The core subject matter of legal science, for Kelsen, is legal norms. To decide whether a statement is descriptive or normative, you need to look at its meaning. Kelsen insisted that, if social scientists wished to deal with law, they would have to take their concept of law from legal science—that is, from the Pure Theory of Law.
InKelsen relativised the idea of 'constitution', holding that each relatively higher legal norm is a 'constitution' in relation to any norm created under its authority. Hence, the denial of the relevance of moral considerations makes legal science sterile and useless, and the denial of the factual nature of law disconnects it from reality.
But in both cases, as, in fact, with any other normative system, the presupposition of the basic norm is logically required only of those who regard the relevant norms as reasons for their actions.
What has to be consistent in a dynamic order of norms is only the process of authorising. The classes also cannot contradict, i. Sphere of Validity of the Norms Since norms regulate human behavior, and human behavior takes place in time and space, norms are valid for certain time and for certain place.
At the same time there is also the understanding of law as being affected by the accumulated standing law which represents the decisions of the courts which in principle become part of the hierarchical representation of the pure theory of law. The work of a legal academic contains such descriptive statements.
For Kelsen, this is largely inevitable due to the relative primitiveness of international law in contemporary society. The ordering principle of an order of moral norms—and of an order of natural law, if one could exist—would be logical, as deduction.
It is likewise an illusion to think of a 'legal person', whether relating in fact to a number of real people or to a single real individual, as anything other than a fictional personification of a bundle of norms that are rights and duties pertaining to such people. Importantly, Kelsen allows for the legislative process to recognize the law as the product of political and ethical debate which is the product of the activity of the legislature before it becomes part of the domain of the static theory of law.Pure Theory of Law, much less his novel and related theory of the basis of international law, which is to be discussed in a separate volume.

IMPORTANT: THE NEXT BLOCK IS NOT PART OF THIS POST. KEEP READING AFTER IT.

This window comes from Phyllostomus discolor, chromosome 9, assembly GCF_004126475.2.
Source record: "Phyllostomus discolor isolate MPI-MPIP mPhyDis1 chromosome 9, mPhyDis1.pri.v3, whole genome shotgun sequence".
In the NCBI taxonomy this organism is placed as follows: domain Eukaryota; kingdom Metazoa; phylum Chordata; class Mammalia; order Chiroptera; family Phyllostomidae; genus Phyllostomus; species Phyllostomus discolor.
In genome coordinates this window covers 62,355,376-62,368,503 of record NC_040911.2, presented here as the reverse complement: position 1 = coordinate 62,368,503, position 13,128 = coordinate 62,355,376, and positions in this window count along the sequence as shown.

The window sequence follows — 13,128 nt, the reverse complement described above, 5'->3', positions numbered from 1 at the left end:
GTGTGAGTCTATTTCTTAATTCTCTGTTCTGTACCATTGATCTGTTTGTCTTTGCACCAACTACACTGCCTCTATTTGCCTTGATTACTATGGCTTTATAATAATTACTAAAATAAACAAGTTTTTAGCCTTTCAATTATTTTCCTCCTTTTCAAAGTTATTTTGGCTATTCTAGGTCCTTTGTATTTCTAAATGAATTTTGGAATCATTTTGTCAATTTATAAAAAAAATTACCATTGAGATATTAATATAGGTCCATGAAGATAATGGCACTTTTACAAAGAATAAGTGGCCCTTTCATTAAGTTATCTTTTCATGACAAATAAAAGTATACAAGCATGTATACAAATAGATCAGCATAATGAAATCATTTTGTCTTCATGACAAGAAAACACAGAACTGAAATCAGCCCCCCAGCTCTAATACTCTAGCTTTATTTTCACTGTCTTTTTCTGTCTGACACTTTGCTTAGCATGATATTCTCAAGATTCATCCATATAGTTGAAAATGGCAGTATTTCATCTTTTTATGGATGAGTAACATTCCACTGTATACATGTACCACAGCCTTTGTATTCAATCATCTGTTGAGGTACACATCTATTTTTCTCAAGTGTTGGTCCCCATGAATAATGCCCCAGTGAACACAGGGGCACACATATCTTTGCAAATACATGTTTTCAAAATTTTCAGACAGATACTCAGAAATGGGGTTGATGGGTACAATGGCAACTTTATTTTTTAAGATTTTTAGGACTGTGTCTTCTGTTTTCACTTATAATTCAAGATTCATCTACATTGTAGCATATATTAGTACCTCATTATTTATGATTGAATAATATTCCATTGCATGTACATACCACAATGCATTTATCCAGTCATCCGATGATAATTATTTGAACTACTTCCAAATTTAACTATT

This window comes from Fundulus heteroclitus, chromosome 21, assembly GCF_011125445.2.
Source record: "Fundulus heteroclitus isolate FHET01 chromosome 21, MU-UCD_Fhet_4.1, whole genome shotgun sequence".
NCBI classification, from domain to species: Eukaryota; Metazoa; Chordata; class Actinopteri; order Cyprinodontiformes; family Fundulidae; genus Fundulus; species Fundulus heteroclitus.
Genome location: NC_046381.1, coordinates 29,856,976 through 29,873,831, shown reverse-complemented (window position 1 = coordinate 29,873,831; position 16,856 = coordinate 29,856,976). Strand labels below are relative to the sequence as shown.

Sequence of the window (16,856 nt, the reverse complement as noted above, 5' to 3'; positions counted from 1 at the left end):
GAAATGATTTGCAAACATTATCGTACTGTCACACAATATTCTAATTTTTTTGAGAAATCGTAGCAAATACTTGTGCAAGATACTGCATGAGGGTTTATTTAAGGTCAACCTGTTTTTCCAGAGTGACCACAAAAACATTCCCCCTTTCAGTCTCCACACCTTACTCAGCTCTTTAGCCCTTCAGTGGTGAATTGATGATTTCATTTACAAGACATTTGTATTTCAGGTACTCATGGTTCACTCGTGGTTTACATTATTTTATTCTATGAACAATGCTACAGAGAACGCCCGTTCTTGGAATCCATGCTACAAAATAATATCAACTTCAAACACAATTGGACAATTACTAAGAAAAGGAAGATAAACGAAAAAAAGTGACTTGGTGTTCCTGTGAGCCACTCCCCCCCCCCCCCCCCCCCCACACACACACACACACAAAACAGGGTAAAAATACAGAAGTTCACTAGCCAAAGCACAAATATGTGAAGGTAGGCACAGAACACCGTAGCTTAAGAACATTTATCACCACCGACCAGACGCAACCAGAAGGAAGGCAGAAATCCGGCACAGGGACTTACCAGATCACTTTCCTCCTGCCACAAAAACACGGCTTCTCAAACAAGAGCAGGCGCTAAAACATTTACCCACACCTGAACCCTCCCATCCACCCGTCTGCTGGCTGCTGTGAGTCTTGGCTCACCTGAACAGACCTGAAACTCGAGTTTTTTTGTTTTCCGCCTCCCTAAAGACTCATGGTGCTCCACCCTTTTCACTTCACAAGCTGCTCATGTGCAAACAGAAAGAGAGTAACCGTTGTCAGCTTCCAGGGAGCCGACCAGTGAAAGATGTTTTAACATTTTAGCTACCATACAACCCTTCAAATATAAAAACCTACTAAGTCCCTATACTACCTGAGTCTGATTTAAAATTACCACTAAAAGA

7 Kelsen's fundamental philosophy of law. Hans Kelsen is considered to be one of the founding fathers of modern legal philosophy. But despite Kelsen's prominence as a legal theorist, his political theory has been mostly overlooked.
This book argues that Kelsen's legal theory, the Pure Theory of Law, needs to be read in the context of Kelsen's political theory. Further, Kelsen describes the nature of the jurist, explaining the science of law a Previous theories of legal positivism tend to revolve around the power of the sovereign.
Kelsen took things a different direction and put the authority of law in to followers of the law/5. Kelsen’s two most important books on the pure theory of law are the first edition of his Reine Rechtslehre, published in and recently () translated. The second edition, which Kelson published in (translated in ) is a considerably extended version of the first edition.
From its origin in to date, the pure theory of law of Hans Kelsen (), doubtlessly a leading law scientist of the 20'th century, is almost a lasting challenge to the renowned workers in the domain of jurisprudence (the science of law), but also the subject of ongoing critical.
Pure Theory of Law, much less his novel and related theory of the basis of international law, which is to be discussed in a separate volume. 7 Kelsen's fundamental philosophy of law was erected by .Download